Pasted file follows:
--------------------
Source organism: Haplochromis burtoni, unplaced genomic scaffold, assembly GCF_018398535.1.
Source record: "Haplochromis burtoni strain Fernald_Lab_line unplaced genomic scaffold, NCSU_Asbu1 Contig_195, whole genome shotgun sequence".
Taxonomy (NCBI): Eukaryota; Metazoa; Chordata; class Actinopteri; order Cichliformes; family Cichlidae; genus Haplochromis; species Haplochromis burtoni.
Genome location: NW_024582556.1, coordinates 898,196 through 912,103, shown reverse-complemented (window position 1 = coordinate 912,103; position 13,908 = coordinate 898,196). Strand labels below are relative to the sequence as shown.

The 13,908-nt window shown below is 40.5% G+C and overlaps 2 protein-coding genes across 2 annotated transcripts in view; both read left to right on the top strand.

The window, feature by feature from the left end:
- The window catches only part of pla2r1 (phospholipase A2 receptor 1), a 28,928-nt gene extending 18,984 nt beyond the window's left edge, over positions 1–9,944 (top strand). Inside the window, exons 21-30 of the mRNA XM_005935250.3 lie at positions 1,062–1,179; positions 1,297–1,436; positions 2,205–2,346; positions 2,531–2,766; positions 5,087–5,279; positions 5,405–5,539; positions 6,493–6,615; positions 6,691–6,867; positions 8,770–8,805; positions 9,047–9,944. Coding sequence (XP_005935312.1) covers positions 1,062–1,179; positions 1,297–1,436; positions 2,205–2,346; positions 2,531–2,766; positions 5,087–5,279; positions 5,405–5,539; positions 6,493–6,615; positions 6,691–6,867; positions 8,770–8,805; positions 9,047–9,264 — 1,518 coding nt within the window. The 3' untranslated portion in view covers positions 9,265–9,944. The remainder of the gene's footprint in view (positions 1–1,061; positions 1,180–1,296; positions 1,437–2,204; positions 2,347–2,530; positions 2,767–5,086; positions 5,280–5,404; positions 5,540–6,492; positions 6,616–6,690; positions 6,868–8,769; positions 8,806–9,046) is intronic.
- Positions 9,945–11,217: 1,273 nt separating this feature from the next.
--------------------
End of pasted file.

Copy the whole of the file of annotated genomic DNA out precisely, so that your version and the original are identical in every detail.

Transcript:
Source organism: Haplochromis burtoni, unplaced genomic scaffold, assembly GCF_018398535.1.
Source record: "Haplochromis burtoni strain Fernald_Lab_line unplaced genomic scaffold, NCSU_Asbu1 Contig_195, whole genome shotgun sequence".
Taxonomy (NCBI): Eukaryota; Metazoa; Chordata; class Actinopteri; order Cichliformes; family Cichlidae; genus Haplochromis; species Haplochromis burtoni.
Genome location: NW_024582556.1, coordinates 898,196 through 912,103, shown reverse-complemented (window position 1 = coordinate 912,103; position 13,908 = coordinate 898,196). Strand labels below are relative to the sequence as shown.

The 13,908-nt window shown below is 40.5% G+C and overlaps 2 protein-coding genes across 2 annotated transcripts in view; both read left to right on the top strand.

The window, feature by feature from the left end:
- The window catches only part of pla2r1 (phospholipase A2 receptor 1), a 28,928-nt gene extending 18,984 nt beyond the window's left edge, over positions 1–9,944 (top strand). Inside the window, exons 21-30 of the mRNA XM_005935250.3 lie at positions 1,062–1,179; positions 1,297–1,436; positions 2,205–2,346; positions 2,531–2,766; positions 5,087–5,279; positions 5,405–5,539; positions 6,493–6,615; positions 6,691–6,867; positions 8,770–8,805; positions 9,047–9,944. Coding sequence (XP_005935312.1) covers positions 1,062–1,179; positions 1,297–1,436; positions 2,205–2,346; positions 2,531–2,766; positions 5,087–5,279; positions 5,405–5,539; positions 6,493–6,615; positions 6,691–6,867; positions 8,770–8,805; positions 9,047–9,264 — 1,518 coding nt within the window. The 3' untranslated portion in view covers positions 9,265–9,944. The remainder of the gene's footprint in view (positions 1–1,061; positions 1,180–1,296; positions 1,437–2,204; positions 2,347–2,530; positions 2,767–5,086; positions 5,280–5,404; positions 5,540–6,492; positions 6,616–6,690; positions 6,868–8,769; positions 8,806–9,046) is intronic.
- Positions 9,945–11,217: 1,273 nt separating this feature from the next.